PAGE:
A currently ongoing case in the U.S. Seventh Circuit Court of Appeals could potentially set into motion new and valuable workplace protections for LGBT employees. Indiana teacher Kimberly Hively is alleging that her former employer, Ivy Tech Community College, treated her unfairly and fired her for her sexual orientation.
In August 2014, Hively had filed a lawsuit against Ivy Tech, claiming that under their employment, she had been denied promotions and fair treatment. After being seen kissing her girlfriend, Hively (then an adjunct professor) had been reproved by the university, and was unable to become a full-time teacher despite numerous applications. Then in 2014, she was fired, which she said “stripped me of my livelihood, my ability to support myself and to be independent.” The court dismissed her claim, but in October decided to vacate their ruling and rehear the case en banc.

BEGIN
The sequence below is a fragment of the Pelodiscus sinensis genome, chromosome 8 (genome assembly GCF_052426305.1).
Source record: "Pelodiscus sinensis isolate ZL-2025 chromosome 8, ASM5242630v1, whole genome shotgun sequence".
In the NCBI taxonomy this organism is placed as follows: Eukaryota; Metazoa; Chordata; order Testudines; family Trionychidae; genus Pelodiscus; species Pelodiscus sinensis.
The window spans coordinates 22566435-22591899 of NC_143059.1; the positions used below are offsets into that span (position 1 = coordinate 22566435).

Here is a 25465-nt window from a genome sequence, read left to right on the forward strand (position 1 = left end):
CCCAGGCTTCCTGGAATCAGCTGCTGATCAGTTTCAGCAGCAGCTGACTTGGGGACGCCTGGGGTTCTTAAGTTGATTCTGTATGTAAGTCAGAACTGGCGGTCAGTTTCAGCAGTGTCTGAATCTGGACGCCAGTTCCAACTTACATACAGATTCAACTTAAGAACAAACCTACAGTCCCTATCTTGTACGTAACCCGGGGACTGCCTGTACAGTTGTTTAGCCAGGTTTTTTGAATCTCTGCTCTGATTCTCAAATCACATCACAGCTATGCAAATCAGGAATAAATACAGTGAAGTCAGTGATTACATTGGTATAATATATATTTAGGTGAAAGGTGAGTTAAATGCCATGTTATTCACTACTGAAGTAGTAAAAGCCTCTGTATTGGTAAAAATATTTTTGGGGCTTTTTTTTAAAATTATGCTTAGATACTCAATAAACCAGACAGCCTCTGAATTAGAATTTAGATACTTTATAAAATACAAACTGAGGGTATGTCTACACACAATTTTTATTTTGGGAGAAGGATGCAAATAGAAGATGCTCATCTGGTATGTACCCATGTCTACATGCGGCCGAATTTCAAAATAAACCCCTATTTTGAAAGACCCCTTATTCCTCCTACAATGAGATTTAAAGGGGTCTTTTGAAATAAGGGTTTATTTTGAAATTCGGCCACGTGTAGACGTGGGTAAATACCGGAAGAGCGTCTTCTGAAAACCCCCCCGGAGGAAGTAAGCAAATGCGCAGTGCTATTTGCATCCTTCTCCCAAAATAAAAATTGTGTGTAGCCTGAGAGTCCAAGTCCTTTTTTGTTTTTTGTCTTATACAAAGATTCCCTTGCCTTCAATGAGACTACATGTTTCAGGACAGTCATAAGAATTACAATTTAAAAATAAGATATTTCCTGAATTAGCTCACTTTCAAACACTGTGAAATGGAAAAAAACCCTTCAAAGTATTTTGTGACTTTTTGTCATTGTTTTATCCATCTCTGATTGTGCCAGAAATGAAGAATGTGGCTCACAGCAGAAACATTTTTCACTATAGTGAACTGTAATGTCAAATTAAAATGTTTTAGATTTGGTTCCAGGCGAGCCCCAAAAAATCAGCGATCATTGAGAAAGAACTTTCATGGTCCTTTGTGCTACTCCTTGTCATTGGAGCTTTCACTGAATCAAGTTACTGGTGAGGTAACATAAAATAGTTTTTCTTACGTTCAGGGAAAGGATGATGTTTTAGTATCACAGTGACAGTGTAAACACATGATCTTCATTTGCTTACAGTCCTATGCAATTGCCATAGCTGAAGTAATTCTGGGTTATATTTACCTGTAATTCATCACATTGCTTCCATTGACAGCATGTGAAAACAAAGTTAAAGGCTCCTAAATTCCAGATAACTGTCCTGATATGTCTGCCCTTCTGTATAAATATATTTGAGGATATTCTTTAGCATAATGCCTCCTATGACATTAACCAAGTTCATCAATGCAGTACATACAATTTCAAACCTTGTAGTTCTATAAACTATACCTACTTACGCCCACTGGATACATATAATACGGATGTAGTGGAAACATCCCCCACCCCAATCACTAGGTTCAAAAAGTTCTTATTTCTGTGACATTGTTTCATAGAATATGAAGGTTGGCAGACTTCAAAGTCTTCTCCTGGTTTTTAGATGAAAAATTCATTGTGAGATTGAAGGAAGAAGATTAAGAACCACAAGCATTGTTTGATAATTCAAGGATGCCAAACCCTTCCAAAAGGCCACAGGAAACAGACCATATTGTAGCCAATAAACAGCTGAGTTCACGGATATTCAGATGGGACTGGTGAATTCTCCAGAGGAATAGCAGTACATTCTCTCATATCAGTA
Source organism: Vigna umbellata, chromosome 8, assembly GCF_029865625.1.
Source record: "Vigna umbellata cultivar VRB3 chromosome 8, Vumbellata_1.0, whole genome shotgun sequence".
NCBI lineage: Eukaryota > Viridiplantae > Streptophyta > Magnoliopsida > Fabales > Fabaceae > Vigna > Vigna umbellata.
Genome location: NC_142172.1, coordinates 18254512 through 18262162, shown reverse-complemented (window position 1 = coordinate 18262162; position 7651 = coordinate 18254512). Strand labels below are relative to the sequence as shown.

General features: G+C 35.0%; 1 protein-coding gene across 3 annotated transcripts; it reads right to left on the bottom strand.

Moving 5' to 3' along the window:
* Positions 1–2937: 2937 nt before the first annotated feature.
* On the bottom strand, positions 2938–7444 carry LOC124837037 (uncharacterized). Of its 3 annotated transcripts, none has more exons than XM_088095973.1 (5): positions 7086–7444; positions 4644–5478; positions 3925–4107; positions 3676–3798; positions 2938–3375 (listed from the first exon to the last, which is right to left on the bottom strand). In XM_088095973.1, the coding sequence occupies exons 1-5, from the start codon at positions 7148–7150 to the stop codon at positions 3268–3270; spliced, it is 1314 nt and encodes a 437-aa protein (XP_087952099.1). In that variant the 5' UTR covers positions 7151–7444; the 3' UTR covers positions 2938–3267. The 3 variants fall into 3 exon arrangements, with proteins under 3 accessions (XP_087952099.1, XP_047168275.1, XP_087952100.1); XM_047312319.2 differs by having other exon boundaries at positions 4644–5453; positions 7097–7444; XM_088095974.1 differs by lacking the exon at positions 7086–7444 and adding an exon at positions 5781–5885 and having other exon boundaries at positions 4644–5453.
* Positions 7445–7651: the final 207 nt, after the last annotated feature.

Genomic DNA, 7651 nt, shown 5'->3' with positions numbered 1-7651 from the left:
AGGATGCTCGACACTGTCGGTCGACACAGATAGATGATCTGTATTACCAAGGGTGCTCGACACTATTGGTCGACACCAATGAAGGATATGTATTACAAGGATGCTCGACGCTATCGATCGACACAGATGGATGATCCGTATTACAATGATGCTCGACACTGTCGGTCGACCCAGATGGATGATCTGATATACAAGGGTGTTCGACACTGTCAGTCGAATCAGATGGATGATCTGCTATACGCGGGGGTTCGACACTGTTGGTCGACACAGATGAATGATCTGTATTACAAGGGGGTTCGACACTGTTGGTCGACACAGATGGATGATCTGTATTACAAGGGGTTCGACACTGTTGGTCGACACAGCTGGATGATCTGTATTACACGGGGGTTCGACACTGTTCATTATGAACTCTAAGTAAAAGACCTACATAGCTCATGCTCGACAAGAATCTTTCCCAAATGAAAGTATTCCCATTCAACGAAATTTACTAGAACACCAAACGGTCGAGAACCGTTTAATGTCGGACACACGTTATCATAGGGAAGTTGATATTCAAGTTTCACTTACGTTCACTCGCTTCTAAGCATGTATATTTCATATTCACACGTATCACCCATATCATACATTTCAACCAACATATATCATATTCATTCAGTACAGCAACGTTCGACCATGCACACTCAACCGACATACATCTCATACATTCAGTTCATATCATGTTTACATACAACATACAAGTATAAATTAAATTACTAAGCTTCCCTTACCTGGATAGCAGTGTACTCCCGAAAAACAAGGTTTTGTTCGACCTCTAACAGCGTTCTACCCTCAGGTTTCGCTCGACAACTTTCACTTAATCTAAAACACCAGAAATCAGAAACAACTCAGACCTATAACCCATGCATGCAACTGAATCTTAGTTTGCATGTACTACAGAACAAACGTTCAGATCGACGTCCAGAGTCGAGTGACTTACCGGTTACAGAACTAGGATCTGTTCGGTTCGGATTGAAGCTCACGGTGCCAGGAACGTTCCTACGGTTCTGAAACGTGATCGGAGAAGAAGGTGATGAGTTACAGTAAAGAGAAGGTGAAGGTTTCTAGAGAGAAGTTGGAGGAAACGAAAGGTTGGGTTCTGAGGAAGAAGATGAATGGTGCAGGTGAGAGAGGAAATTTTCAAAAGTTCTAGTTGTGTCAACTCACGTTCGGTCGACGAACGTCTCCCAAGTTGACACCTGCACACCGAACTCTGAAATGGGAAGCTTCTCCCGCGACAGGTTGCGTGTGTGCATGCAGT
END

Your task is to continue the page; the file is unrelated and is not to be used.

Under current federal law, Title VII of the Civil Rights Act bans workplace discrimination on the basis of race, color, religion, sex, or national origin. It doesn’t expressly include sexual orientation, but Greg Nevins, a Lambda Legal attorney representing Hively, is arguing that the law protects LGBT employees as well. He cites the 1989 Supreme Court case Price Waterhouse v. Hopkins, which ruled that under Title VII, employers cannot discriminate against workers who don’t conform to gender norms. In that case, Nevins claims, heteronormativity is intrinsically tied to gender norms, meaning Title VII protects LGBT employees.
There are currently several other nationwide similar cases grappling with this question, including two in New York and one in Georgia. The 7th Circuit panel has not yet set a ruling date for Hively vs. Ivy Tech, but we’ll keep an eye out for the other cases set for December and January.